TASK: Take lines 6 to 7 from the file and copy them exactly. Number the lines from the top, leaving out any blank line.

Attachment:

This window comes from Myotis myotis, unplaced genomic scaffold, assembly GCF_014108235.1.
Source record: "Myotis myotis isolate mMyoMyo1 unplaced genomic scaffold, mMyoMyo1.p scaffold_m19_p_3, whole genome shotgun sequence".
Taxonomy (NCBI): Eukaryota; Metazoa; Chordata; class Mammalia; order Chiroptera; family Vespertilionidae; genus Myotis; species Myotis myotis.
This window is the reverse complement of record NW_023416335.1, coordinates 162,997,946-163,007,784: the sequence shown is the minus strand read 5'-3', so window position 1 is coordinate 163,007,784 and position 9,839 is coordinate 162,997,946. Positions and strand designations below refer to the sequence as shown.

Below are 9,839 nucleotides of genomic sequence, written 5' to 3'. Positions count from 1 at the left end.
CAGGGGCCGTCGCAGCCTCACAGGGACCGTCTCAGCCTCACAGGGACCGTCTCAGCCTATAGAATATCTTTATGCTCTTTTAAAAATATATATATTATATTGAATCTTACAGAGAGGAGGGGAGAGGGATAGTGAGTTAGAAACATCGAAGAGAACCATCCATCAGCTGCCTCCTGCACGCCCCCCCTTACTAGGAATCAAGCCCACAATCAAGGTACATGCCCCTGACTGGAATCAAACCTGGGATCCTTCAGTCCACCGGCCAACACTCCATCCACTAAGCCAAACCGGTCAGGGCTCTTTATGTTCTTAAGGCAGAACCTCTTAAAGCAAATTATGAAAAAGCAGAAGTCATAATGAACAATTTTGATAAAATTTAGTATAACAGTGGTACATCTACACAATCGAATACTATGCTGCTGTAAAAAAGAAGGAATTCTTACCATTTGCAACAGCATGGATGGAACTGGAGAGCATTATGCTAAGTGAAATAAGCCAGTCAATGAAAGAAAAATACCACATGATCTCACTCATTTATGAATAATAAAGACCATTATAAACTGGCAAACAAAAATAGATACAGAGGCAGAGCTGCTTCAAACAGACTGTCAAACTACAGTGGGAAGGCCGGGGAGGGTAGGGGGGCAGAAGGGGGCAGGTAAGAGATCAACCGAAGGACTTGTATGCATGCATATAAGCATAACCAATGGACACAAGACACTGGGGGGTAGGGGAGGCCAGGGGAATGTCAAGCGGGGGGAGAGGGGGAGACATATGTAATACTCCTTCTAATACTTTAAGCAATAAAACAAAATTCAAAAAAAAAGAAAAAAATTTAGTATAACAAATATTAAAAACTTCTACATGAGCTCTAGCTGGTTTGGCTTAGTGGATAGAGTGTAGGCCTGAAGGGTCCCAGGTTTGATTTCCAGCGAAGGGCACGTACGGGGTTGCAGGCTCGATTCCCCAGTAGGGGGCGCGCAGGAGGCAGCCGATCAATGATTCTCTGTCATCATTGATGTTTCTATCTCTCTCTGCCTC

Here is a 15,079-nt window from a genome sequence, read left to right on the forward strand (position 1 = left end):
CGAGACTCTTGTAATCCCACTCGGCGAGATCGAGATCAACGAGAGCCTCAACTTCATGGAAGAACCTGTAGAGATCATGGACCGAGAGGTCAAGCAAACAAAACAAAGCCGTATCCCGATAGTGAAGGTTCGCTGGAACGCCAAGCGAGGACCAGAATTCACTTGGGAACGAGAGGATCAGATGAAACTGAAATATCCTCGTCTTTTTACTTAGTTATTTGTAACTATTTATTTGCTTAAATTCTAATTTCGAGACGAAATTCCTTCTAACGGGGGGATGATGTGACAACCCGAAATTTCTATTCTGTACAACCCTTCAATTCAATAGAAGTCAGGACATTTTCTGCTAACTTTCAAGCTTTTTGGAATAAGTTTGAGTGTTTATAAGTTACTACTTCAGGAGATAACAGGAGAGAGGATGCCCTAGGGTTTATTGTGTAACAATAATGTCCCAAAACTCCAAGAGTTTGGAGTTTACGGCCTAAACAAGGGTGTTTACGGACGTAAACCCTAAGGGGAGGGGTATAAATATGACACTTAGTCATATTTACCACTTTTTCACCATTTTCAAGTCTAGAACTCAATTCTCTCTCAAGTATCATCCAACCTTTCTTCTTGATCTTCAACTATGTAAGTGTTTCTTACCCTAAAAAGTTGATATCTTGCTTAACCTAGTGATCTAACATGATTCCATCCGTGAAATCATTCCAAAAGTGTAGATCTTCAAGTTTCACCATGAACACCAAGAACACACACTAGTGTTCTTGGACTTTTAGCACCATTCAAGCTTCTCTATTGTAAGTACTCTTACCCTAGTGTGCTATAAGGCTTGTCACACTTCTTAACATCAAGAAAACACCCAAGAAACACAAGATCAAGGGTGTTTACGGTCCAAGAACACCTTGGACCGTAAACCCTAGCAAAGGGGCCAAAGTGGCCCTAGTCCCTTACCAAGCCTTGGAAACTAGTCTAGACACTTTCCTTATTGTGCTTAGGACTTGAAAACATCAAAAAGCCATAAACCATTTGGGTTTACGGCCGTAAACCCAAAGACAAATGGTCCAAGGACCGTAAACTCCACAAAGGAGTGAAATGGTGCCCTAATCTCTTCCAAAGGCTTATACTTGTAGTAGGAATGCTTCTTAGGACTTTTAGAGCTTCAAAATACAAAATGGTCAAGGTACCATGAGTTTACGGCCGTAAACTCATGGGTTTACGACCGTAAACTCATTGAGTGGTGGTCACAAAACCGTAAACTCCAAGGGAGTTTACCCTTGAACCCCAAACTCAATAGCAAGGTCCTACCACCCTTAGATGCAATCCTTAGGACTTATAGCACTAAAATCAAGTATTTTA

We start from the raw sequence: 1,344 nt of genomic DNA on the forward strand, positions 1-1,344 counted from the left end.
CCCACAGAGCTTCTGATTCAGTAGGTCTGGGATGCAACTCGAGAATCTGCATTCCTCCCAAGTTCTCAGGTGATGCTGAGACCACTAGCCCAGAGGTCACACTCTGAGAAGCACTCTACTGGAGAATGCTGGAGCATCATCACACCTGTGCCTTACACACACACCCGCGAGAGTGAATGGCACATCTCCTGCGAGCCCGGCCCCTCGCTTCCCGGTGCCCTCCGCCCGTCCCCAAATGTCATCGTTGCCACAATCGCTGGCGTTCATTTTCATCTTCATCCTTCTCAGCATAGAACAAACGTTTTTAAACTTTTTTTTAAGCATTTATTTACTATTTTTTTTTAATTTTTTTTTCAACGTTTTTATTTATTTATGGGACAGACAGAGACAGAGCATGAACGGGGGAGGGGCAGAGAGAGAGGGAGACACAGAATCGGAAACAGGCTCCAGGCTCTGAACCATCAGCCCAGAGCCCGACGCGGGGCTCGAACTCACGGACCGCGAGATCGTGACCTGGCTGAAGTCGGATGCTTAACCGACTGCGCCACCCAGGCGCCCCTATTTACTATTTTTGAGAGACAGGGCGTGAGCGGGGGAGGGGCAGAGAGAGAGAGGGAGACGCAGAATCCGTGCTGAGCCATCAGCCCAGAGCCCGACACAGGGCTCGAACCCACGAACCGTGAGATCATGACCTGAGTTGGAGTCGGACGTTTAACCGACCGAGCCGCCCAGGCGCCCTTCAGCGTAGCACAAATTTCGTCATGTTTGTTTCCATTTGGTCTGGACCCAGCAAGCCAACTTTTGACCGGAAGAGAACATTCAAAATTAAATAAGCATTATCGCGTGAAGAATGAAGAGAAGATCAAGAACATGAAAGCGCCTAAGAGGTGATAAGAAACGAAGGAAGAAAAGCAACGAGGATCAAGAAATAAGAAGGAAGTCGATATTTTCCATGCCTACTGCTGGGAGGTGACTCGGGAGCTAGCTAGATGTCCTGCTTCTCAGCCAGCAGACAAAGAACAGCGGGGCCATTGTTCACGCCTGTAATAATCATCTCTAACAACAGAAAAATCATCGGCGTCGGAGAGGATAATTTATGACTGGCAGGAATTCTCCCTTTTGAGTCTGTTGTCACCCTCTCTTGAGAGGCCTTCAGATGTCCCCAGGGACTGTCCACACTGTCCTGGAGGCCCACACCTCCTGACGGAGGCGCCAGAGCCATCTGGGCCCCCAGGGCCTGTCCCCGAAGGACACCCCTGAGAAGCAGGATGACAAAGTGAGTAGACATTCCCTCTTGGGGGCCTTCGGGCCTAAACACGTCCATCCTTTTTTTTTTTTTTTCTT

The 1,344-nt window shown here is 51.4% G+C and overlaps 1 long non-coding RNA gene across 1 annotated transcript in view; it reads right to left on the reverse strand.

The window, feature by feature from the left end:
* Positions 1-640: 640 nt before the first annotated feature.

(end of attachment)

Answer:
CAGGGGCCGTCGCAGCCTCACAGGGACCGTCTCAGCCTCACAGGGACCGTCTCAGCCTATAGAATATCTTTATGCTCTTTTAAAAATATATATATTATATTGAATCTTACAGAGAGGAGGGGAGAGGGATAGTGAGTTAGAAACATCGAAGAGAACCATCCATCAGCTGCCTCCTGCACGCCCCCCCTTACTAGGAATCAAGCCCACAATCAAGGTACATGCCCCTGACTGGAATCAAACCTGGGATCCTTCAGTCCACCGGCCAACACTCCATCCACTAAGCCAAACCGGTCAGGGCTCTTTATGTTCTTAAGGCAGAACCTCTTAAAGCAAATTATGAAAAAGCAGAAGTCATAATGAACAATTTTGATAAAATTTAGTATAACAGTGGTACATCTACACAATCGAATACTATGCTGCTGTAAAAAAGAAGGAATTCTTACCATTTGCAACAGCATGGATGGAACTGGAGAGCATTATGCTAAGTGAAATAAGCCAGTCAATGAAAGAAAAATACCACATGATCTCACTCATTTATGAATAATAAAGACCATTATAAACTGGCAAACAAAAATAGATACAGAGGCAGAGCTGCTTCAAACAGACTGTCAAACTACAGTGGGAAGGCCGGGGAGGGTAGGGGGGCAGAAGGGGGCAGGTAAGAGATCAACCGAAGGACTTGTATGCATGCATATAAGCATAACCAATGGACACAAGACACTGGGGGGTAGGGGAGGCCAGGGGAATGTCAAGCGGGGGGAGAGGGGGAGACATATGTAATACTCCTTCTAATACTTTAAGCAATAAAACAAAATTCAAAAAAAAAGAAAAAAATTTAGTATAACAAATATTAAAAACTTCTACATGAGCTCTAGCTGGTTTGGCTTAGTGGATAGAGTGTAGGCCTGAAGGGTCCCAGGTTTGATTTCCAGCGAAGGGCACGTACGGGGTTGCAGGCTCGATTCCCCAGTAGGGGGCGCGCAGGAGGCAGCCGATCAATGATTCTCTGTCATCATTGATGTTTCTATCTCTCTCTGCCTC

Here is a 15,079-nt window from a genome sequence, read left to right on the forward strand (position 1 = left end):